Don’t be fooled for one second by the romantic images of horses wading into the surf to soothe their weary muscles, or swimming gently behind a row boat as they swim out their strains. They can do that now at Lady Bay.

This is not horse riding, this is racehorse training, on a massive scale.

This is about conditioning, this is about pace and strength: the hard, powerful stuff, up dunes and down dunes and along long stretches of beach, dodging the walkers and birdwatchers and startled birds, and squashing the starfish and worms and bugs and shellfish and little pids and pods that make up the full and brilliant ecosystem of a wild coastline.

It makes me want to weep, this sort of destruction, all for no other reason than convenience, ease and greed.

And nobody else, nobody, but the powerful racing industry would ever get away with it.

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11 thoughts on “We just signed up to 76,800 horses on our wild beaches”

  1. So eloquently put- you have said it all. It is a portent of the desecration of these lovely wild beaches, for our future generations, and of the shame to come!

  2. Thanks Carol. This indeed encapsulates the problem here on our pristine beaches. Do you know if horse training on beaches occurs elsewhere on Australia’s shores?

      1. The short answer is there are beaches around Australia that allow horses for recreational horse riding, but I know of none that allow racehorse training. Of those that allow horses, none, that I know of, allow access to the dunes.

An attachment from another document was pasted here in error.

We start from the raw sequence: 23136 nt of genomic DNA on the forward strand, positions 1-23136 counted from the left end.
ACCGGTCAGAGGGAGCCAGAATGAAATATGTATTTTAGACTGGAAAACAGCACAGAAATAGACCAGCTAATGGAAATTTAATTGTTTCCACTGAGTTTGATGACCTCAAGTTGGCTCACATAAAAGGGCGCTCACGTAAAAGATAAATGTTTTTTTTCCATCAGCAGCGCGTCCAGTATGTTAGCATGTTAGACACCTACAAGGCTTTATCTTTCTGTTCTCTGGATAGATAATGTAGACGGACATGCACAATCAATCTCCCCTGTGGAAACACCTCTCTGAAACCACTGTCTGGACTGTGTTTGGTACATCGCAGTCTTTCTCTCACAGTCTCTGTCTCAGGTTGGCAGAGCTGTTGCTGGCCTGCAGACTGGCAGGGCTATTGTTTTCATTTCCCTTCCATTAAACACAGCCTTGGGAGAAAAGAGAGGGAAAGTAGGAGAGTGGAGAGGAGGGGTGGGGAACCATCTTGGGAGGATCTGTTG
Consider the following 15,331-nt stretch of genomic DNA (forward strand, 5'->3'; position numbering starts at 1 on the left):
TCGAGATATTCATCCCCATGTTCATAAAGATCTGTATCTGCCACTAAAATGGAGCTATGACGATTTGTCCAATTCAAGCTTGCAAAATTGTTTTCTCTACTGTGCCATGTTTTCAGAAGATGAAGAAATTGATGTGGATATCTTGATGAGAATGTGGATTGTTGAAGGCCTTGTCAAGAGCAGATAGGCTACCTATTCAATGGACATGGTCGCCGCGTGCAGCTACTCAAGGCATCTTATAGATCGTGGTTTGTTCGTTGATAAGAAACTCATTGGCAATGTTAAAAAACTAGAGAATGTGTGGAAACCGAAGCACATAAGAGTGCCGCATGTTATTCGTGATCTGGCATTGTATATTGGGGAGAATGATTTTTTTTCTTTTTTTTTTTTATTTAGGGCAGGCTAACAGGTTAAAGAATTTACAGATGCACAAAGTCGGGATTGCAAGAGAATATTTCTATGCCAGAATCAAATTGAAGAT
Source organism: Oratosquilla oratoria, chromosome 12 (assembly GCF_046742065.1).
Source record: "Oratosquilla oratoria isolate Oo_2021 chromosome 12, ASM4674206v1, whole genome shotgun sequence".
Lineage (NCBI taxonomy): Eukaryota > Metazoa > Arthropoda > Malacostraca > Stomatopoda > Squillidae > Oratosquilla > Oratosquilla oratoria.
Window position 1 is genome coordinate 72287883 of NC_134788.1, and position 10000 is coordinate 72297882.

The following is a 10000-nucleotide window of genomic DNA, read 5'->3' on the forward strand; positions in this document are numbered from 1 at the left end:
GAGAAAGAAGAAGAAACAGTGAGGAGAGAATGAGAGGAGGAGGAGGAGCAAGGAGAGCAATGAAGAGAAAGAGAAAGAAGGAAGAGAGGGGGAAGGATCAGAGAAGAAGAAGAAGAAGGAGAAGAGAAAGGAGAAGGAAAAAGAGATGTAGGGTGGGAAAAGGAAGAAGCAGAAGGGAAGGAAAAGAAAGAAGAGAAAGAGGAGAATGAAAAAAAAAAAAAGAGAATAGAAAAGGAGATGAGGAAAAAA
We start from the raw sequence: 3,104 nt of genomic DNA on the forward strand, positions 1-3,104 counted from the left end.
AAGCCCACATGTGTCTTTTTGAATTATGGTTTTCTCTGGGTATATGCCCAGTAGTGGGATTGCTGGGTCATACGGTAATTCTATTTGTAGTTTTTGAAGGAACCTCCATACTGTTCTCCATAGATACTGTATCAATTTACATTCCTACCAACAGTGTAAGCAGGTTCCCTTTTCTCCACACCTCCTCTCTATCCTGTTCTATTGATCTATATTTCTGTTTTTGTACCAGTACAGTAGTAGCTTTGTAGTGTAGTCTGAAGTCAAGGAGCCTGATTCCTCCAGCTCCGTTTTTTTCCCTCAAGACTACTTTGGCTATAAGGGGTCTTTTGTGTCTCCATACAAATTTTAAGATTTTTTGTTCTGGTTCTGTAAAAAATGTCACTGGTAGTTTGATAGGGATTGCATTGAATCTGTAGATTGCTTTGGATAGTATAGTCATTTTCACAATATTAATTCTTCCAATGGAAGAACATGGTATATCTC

An update, thanks to a reader, is that racehorses are permitted, under permit, below the high tide mark on Balnarring Beach, Westernport Bay, although this is the subject of a local campaign to stop the practice. They are also permitted at 13th Beach, near Barwon Heads. Dune work does not appear to be part of the 13th Beach access.

        1. I have heard, Carol, that locals at Balnarring have been desperately, but unsuccessfully fighting for their beach, which has apparently been terribly trashed by the racing industry activities that have been allowed there. Not a role model we want to follow…

          1. Yes, there have been articles in the local media there recently about this Marion. They are facing very similar issues to here, it seems. I still can’t get my head around how racehorse training became an acceptable use of any public beach.

  3. I drive past the Warrnambool racecourse every day and wonder at the expanse of prime land – gifted land – which sits mostly idle, rarely a horse in sight. The centre area of the racecourse seems to be unused. There are two large paddocks adjacent, both with noticeable hills. Why the hell don’t these areas get more use? Should truck loads of sand be brought in to provide the surface needed to exercise the horses and the hills be used to provide stamina based training? Maybe we need to make better use of what we have before we start destroying what is not our’s to destroy – I bet the hooded plovers be better off.

  4. A very comprehensive response to this devastating report! The pressure must be kept up to address a gross injustice to the wildlife on our beaches. The govt continues to acquest to the racing industry with disastrous consequences.

  5. Habitat needs to be left unaltered for vulnerable wild life. Not degraded by greed of the uneducated.

  6. Thank you for such a perceptive article, as usual, Carol. You’ve said it all, and so eloquently. The impact of the racehorse trainers is shocking … I’ve seen the destruction they cause, and the disregard and disrespect they have for the beaches, the birds, the signs, the rules, the environment and cultural values, and the safety of the people using the beach for recreation.

    We can grieve the decisions, the greedy power plays, dirty politics and secret deals which have led to this, but we will never stop fighting for what is right…for the BCR, the wildlife and our future generations.